The manipulation of childhood memories works just as well on the Average Joe as it does on those astute enough to see the real reason Disney continues to recycle their already existing classics, but with all the cartoon characters replaced by real humans and even more cartoony CGI creations. I know this because Beauty and the Beast is probably the Disney film I hold dearest to my heart, next to Alice in Wonderland, so when I learned that an ostensibly updated version would hit the big screen in 2017, I couldn’t bring myself to roll my eyes as aggressively as I did when a similar announcement was made about Dumbo and The Lion King – the latter of which is gonna be so different and original they didn’t bother recasting Mufasa.
Thankfully (if that is an apt word for it), I was still able to see the bad signs as they manifested. The trailers implied that it wasn’t really a “remake” so much as it was a re-skin – with special thanks to my brother for the term – and the purportedly improved visuals looked either corny or awkward. I ultimately had two mutually exclusive questions: “What exactly are you adding/fixing in this fairy tale that justifies it being remade?” and “If all you’re doing is remake the film shot-for-shot, scene-for-scene, song-for-song but with ‘better graphics’, why?” Of course I realize that the answer is probably member berries and money, but let’s see what has been put forth anyway!
We join Belle (Emma Watson, cursed to forever be typecast as the most beautiful woman alive), an inventor’s daughter and bibliophile who astonishes her fellow villagers with her beauty but turns them away with her anachronistic book-smarts and the fact that her father is the town loon Maurice (Kevin Kline). In spite of this, she is eyed by a suave hunter named Gaston, the chauvanistic town hero who, as you’re well aware if you’ve heard the songs, has biceps to spare and uses antlers in all his decorating.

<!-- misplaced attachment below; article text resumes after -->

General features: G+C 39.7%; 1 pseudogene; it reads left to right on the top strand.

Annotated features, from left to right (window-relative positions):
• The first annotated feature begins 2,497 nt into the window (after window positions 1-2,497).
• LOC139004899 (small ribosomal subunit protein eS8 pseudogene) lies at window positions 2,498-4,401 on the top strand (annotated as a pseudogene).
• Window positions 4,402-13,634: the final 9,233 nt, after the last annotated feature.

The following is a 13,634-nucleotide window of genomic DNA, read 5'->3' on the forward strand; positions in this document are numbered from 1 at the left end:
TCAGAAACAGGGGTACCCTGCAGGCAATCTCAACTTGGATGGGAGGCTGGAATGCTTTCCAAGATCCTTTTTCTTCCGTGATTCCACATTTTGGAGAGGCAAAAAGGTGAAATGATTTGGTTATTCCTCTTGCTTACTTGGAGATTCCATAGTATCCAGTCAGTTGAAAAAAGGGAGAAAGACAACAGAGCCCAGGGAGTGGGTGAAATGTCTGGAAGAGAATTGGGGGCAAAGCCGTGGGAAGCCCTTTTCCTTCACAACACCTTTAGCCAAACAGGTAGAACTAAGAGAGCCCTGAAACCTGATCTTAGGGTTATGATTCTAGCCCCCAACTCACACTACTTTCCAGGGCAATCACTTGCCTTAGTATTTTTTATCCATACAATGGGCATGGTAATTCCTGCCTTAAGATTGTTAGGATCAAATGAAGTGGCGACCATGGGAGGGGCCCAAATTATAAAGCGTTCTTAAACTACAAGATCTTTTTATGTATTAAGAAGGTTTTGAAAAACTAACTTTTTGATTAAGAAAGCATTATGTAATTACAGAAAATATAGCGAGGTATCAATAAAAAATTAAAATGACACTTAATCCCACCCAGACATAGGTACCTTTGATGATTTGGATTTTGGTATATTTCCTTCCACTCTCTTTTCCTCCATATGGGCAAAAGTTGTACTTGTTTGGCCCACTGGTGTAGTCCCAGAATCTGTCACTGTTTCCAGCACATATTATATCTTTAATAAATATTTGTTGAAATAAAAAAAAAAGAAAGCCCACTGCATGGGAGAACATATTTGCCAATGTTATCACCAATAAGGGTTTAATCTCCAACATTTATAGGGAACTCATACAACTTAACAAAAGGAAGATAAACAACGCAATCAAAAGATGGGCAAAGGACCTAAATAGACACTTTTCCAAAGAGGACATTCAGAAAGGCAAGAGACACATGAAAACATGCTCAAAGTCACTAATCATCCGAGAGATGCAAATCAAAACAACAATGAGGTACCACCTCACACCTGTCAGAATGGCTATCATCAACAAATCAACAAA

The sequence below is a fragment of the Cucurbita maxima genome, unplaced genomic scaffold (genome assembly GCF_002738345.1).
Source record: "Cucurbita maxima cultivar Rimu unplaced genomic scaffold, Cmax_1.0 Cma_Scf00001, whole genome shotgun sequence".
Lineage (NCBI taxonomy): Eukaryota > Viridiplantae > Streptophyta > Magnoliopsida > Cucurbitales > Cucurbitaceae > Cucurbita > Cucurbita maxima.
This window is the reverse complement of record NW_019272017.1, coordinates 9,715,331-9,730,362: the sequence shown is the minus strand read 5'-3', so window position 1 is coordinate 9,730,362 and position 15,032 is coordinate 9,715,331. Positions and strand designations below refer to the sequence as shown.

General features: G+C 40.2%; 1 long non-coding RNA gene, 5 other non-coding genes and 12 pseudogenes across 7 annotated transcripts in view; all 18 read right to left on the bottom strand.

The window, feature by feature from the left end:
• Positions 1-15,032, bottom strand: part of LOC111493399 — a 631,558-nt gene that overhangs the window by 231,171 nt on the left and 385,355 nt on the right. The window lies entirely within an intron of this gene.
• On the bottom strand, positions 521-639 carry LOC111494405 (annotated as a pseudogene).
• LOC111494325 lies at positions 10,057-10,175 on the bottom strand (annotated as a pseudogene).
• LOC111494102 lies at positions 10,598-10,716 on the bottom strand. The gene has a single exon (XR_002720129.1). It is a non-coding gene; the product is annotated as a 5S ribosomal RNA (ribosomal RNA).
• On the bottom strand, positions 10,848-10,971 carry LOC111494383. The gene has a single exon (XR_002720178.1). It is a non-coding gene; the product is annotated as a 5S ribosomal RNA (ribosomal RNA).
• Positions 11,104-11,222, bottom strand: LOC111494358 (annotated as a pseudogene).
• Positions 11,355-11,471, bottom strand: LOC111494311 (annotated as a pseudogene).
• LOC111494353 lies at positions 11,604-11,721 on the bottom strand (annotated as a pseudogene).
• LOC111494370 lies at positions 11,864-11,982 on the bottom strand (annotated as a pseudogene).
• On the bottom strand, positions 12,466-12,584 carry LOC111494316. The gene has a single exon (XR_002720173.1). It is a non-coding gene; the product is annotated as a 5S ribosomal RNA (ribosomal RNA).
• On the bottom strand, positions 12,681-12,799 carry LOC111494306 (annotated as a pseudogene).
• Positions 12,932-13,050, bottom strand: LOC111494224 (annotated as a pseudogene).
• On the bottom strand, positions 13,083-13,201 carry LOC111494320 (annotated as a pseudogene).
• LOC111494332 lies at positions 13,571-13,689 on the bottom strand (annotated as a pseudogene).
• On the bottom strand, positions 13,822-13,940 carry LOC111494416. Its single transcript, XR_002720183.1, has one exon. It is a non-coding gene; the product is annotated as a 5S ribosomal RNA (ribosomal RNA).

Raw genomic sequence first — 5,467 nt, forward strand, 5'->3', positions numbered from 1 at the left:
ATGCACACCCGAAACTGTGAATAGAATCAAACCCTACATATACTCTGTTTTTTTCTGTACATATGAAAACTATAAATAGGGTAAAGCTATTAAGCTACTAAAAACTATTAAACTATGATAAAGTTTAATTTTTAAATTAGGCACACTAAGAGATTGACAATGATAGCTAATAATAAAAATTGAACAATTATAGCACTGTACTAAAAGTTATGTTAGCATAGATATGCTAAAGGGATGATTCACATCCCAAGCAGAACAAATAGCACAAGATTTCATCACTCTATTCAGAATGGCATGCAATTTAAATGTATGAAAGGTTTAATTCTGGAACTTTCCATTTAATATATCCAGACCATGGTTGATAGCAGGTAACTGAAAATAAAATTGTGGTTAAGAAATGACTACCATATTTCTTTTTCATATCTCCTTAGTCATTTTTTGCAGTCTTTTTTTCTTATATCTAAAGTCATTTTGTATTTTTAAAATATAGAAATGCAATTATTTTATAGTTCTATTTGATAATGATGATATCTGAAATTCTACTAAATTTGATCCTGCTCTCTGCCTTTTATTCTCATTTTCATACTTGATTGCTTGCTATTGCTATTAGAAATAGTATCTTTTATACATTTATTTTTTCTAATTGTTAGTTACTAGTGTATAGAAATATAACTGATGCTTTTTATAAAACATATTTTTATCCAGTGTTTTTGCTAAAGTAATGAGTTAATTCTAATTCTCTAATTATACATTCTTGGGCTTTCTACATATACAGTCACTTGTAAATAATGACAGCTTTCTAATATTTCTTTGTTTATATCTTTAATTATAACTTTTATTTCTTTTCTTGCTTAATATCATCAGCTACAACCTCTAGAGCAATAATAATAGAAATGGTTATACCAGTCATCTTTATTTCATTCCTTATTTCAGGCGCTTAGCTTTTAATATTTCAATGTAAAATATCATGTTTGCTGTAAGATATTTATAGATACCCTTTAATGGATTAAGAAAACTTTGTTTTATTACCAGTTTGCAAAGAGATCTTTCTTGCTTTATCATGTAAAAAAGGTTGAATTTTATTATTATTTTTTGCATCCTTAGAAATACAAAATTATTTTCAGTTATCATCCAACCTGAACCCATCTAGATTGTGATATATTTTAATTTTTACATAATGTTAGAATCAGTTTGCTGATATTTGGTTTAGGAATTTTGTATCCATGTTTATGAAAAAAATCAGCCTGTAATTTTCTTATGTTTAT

You know how the rest goes too, I’m assuming. Maurice becomes lost in the woods, Belle finds him locked up in a secluded fortress ruled by a horrific Beast (Dan Stevens), who was made that way ages ago by an enchantress for his superficial ways, and vows to take her father’s place in the Beast’s captivity. Living in the castle, Belle befriends the Beast’s enchanted servants, as we learn that the spell will be broken if she can learn to love the Beast, before the magical rose his room withers, in spite of his monstrous appearance – for true beauty is found within. Turned into various household objects for daring to obey a spoiled snot, the servants of the castle are Ewan McGregor as Lumière the candelabra, Ian McKellen (who’s clearly having a blast) as Cogsworth the mantel clock, Emma Thompson as Mrs. Potts the teapot, Stanley Tucci as a cembalo that wasn’t in the original film, Gugu Mbatha-Raw as the feather duster, under-used Audra McDonald as a walking closet, et cetera.
To discuss the characters in general, I was made skeptical by the promo clips and proven right by the finished product. The strength and emotional range of the animated Belle is rarely displayed by her live-action duplicate (for which they try to compensate by giving her more adventerous things to do, even though that’s not the problem) and Dan Stevens’ Beast does not hold the same wrath or intimidating presence as that of the original. As for the enchanted objects looking unexpressive, kind of eerie, and more like they belong in an advanced Annoying Orange short as opposed to a live-action picture show, I’d prefer not to make any comments beyond that.
That said, you can’t fault the actors for evidently having a good time with the material. Gaston in this version is played by Luke Evans, and he enjoys what he does to such an extent that you can excuse his singing voice. Gaston’s right-hand-oaf LeFou is portrayed by Josh Gad and he entertains even when he isn’t really funny.